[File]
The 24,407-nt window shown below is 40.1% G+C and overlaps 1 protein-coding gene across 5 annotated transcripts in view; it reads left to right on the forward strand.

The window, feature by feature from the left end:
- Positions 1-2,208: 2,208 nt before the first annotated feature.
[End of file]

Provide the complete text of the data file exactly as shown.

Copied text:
The 24,407-nt window shown below is 40.1% G+C and overlaps 1 protein-coding gene across 5 annotated transcripts in view; it reads left to right on the forward strand.

The window, feature by feature from the left end:
- Positions 1-2,208: 2,208 nt before the first annotated feature.